Vitamin D Improves Immunity to Cancer And Reduces Tumor Growth in Mice, Study Finds

Researchers have found that vitamin D improves immunity to cancer by encouraging the growth of a type of gut bacteria in lab mice.

Given a diet rich in vitamin D, they had better immune resistance to cancers and improved responses to immunotherapy treatment.

The team found that vitamin D acts on cells in the intestine, which in turn increases the amount of a ‘good’ bacteria called Bacteroides fragilis. This microbe gave mice better immunity to cancer as the transplanted tumors didn’t grow as much.

The team from the Francis Crick Institute, National Cancer Institute, National Institutes of Health and Aalborg University in Denmark reported their findings in the journal Science.

To test if the bacteria alone could give better cancer immunity, mice were split into two groups. One received a normal diet but with Bacteroides fragilis, which improved immune response. The mice placed on a vitamin D-deficient diet were not able to resist tumor growth.

“What we’ve shown here came as a surprise,” said Caetano Reis e Sousa, head of the Immunobiology Laboratory at the Crick, and senior author. “Vitamin D can regulate the gut microbiome to favor a type of bacteria which gives mice better immunity to cancer.”

Previous studies have proposed a link between vitamin D deficiency and cancer risk in humans, although the evidence hasn’t been conclusive—but Bacteroides fragilis is found in our human microbiomes, too.

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To investigate this, the researchers analyzed a dataset from 1.5 million people in Denmark1, which highlighted a link between lower vitamin D levels and a higher risk of cancer. A separate analysis of a cancer patient population also suggested that people with higher vitamin D levels2 were more likely to respond well to immune-based cancer treatments.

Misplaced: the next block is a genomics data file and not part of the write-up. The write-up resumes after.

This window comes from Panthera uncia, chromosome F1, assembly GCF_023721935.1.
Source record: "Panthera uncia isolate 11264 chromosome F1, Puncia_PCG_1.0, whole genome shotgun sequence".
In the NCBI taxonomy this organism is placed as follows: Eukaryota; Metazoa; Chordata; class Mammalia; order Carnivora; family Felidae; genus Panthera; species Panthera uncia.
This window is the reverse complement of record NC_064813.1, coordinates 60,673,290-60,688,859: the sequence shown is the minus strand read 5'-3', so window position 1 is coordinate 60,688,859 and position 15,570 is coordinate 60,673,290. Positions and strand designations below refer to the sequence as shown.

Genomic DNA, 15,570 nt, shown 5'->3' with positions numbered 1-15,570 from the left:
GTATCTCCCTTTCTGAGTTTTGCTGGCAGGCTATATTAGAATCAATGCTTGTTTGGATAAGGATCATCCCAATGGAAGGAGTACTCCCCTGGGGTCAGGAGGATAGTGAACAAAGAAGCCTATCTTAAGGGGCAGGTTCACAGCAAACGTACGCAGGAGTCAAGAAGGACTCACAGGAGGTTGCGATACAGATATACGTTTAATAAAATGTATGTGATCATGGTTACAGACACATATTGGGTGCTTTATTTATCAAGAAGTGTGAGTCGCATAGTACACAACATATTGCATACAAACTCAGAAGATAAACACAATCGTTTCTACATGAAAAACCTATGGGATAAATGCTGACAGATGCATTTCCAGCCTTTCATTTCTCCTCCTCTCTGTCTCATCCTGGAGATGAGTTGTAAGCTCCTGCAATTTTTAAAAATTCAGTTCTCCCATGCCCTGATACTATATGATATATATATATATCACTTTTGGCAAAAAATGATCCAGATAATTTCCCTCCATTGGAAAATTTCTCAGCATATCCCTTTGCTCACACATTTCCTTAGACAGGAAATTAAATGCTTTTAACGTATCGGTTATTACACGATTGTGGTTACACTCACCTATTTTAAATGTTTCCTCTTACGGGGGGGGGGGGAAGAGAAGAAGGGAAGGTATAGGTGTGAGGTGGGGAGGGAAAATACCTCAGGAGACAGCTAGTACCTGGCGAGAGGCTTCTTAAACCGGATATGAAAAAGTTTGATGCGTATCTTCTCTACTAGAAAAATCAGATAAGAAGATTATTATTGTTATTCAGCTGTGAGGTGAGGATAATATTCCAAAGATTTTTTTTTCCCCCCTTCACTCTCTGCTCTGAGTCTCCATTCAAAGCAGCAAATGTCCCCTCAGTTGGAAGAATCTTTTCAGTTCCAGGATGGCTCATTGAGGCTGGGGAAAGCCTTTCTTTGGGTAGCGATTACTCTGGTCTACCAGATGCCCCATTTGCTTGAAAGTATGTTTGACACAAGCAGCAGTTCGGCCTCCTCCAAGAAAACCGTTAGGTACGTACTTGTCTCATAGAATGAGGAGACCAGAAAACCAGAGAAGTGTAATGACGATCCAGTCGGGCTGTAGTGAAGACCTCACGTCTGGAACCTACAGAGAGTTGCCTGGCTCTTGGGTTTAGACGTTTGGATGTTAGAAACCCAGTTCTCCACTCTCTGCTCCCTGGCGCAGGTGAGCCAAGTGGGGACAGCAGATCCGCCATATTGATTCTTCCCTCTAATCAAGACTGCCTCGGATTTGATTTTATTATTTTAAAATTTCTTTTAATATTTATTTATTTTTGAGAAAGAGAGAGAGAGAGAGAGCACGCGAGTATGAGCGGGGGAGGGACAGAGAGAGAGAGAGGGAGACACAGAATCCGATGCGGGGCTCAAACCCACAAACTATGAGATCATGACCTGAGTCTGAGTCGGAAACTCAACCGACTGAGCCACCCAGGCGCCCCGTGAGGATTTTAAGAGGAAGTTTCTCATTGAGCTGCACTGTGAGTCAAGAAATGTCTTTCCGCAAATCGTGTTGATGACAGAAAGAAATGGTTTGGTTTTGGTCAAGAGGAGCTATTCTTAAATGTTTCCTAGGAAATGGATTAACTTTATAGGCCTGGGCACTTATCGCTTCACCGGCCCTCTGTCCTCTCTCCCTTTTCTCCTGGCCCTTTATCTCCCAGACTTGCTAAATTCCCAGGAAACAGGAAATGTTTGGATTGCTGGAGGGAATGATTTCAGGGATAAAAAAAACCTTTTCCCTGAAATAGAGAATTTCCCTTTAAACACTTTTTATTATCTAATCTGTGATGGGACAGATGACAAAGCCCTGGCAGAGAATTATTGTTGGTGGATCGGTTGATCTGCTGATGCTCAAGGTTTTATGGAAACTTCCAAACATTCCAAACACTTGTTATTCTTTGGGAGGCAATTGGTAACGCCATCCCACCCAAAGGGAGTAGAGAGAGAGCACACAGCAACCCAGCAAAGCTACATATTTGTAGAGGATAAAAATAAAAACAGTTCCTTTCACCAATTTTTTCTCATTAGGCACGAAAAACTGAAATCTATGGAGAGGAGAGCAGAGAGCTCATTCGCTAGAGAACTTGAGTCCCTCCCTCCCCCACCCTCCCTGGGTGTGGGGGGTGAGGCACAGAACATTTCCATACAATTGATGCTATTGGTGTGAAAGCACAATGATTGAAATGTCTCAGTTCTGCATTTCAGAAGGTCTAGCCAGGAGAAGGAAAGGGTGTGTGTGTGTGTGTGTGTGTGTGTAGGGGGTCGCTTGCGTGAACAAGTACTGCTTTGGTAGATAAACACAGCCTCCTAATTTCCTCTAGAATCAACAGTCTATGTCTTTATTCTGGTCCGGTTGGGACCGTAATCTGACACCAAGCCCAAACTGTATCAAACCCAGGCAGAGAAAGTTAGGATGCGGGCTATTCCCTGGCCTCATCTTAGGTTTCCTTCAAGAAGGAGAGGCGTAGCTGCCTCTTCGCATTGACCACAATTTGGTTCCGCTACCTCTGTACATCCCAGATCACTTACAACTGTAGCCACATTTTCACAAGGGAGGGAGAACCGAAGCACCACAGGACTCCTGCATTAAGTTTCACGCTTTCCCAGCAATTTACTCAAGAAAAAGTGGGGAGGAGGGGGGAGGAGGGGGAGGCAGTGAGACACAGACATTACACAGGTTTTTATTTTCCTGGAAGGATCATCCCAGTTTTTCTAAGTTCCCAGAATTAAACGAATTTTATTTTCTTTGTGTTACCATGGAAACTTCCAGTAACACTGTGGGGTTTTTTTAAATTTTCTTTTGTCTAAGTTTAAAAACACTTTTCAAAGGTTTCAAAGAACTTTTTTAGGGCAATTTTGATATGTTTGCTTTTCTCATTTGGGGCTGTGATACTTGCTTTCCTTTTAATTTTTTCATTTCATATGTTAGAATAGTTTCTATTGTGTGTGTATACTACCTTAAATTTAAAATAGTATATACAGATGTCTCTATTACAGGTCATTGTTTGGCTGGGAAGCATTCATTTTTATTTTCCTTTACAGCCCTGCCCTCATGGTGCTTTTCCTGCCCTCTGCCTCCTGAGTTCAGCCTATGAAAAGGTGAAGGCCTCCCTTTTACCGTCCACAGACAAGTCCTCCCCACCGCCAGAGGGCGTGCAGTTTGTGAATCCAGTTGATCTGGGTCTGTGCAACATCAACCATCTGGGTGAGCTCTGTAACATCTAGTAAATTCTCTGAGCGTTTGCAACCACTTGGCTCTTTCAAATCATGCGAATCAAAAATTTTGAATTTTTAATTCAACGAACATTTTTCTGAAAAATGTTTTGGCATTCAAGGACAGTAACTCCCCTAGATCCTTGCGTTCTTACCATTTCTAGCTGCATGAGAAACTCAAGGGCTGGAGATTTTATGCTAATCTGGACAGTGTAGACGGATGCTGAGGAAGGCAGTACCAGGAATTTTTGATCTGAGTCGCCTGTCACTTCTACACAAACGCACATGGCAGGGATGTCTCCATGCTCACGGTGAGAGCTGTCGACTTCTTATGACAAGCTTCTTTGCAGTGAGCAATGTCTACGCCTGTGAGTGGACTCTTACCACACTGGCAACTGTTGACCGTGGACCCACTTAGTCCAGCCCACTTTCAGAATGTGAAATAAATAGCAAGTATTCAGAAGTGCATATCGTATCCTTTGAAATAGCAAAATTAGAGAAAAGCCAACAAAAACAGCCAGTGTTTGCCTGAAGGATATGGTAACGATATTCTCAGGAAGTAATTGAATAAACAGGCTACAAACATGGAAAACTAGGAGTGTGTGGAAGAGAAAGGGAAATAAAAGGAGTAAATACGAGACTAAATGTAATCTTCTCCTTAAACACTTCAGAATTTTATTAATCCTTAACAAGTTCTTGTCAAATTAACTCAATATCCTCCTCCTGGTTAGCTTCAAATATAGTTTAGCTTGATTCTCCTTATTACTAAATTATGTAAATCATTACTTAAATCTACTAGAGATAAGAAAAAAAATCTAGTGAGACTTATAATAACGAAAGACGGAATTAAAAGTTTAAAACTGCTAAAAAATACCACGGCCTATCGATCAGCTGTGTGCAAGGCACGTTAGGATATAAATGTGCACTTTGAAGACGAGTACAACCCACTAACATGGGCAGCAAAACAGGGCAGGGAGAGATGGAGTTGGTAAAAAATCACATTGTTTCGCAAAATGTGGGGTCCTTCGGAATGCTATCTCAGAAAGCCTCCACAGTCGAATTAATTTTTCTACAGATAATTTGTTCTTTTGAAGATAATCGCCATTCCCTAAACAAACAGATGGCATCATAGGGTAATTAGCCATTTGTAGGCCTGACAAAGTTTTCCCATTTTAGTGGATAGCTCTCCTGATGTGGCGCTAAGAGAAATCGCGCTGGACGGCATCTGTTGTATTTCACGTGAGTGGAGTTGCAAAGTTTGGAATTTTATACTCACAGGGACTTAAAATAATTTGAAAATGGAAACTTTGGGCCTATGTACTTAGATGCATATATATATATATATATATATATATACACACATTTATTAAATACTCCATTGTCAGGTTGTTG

“This could one day be important for cancer treatment in humans.”

“A key question we are currently trying to answer is how exactly vitamin D supports a ‘good’ microbiome. If we can answer this, we might uncover new ways in which the microbiome influences the immune system, potentially offering exciting possibilities in preventing or treating cancer,” said Evangelos Giampazolias, a former postdoctoral researcher at the Crick.

So far, they’ve found that vitamin D helps gut bacteria to elicit cancer immunity, improving the response to immunotherapy in mice.

“These findings contribute to the growing body of knowledge on the role of microbiota in cancer immunity and the potential of dietary interventions to fine-tune this relationship for improved patient outcomes,” added Romina Goldszmid, Stadtman Investigator in NCI’s Center For Cancer Research.

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Meanwhile, researchers in Japan believe vitamin D could be key in preventing ovarian cancer, after they found it stopped a key transformation in the metastasis of this highly lethal cancer. It actively reversed a process by which ovarian cancer turns the host’s defenses against them, suggesting it could be key as part of a treatment plan for early stage diagnosis.

“We know that vitamin D deficiency can cause health problems, however, there wasn’t enough evidence to link vitamin D levels to cancer risk. This early-stage research in mice, coupled with an analysis of Danish population data, seeks to address the evidence gap,” explained Cancer Research UK’s Dr. Nisharnthi Duggan.

A bit of sunlight can help our bodies make vitamin D—and most people can make enough vitamin D by spending short periods of time in the summer sun.

We can also get vitamin D from our diet and supplements.

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